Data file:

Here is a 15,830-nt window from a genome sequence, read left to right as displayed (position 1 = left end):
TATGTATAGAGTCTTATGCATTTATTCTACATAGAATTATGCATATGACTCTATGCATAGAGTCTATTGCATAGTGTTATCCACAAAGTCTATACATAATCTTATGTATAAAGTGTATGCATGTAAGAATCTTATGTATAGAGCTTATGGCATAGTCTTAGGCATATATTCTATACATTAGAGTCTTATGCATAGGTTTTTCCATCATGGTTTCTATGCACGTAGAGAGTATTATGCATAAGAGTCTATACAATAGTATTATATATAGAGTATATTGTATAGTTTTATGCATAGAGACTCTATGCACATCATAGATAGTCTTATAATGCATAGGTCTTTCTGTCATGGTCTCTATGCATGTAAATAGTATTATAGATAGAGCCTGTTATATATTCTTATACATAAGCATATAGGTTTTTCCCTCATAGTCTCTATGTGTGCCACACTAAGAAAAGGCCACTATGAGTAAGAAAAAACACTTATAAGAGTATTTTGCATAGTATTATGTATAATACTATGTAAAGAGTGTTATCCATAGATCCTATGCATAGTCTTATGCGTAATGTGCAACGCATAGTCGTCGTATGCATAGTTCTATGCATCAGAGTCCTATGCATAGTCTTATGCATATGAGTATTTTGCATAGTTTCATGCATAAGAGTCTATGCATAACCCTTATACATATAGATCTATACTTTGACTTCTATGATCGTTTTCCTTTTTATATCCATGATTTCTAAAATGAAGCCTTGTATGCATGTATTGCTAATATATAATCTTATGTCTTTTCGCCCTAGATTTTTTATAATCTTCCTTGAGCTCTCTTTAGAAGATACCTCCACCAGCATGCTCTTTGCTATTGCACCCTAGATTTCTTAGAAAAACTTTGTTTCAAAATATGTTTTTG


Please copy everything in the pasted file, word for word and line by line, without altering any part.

Here is a 15,830-nt window from a genome sequence, read left to right as displayed (position 1 = left end):
TATGTATAGAGTCTTATGCATTTATTCTACATAGAATTATGCATATGACTCTATGCATAGAGTCTATTGCATAGTGTTATCCACAAAGTCTATACATAATCTTATGTATAAAGTGTATGCATGTAAGAATCTTATGTATAGAGCTTATGGCATAGTCTTAGGCATATATTCTATACATTAGAGTCTTATGCATAGGTTTTTCCATCATGGTTTCTATGCACGTAGAGAGTATTATGCATAAGAGTCTATACAATAGTATTATATATAGAGTATATTGTATAGTTTTATGCATAGAGACTCTATGCACATCATAGATAGTCTTATAATGCATAGGTCTTTCTGTCATGGTCTCTATGCATGTAAATAGTATTATAGATAGAGCCTGTTATATATTCTTATACATAAGCATATAGGTTTTTCCCTCATAGTCTCTATGTGTGCCACACTAAGAAAAGGCCACTATGAGTAAGAAAAAACACTTATAAGAGTATTTTGCATAGTATTATGTATAATACTATGTAAAGAGTGTTATCCATAGATCCTATGCATAGTCTTATGCGTAATGTGCAACGCATAGTCGTCGTATGCATAGTTCTATGCATCAGAGTCCTATGCATAGTCTTATGCATATGAGTATTTTGCATAGTTTCATGCATAAGAGTCTATGCATAACCCTTATACATATAGATCTATACTTTGACTTCTATGATCGTTTTCCTTTTTATATCCATGATTTCTAAAATGAAGCCTTGTATGCATGTATTGCTAATATATAATCTTATGTCTTTTCGCCCTAGATTTTTTATAATCTTCCTTGAGCTCTCTTTAGAAGATACCTCCACCAGCATGCTCTTTGCTATTGCACCCTAGATTTCTTAGAAAAACTTTGTTTCAAAATATGTTTTTG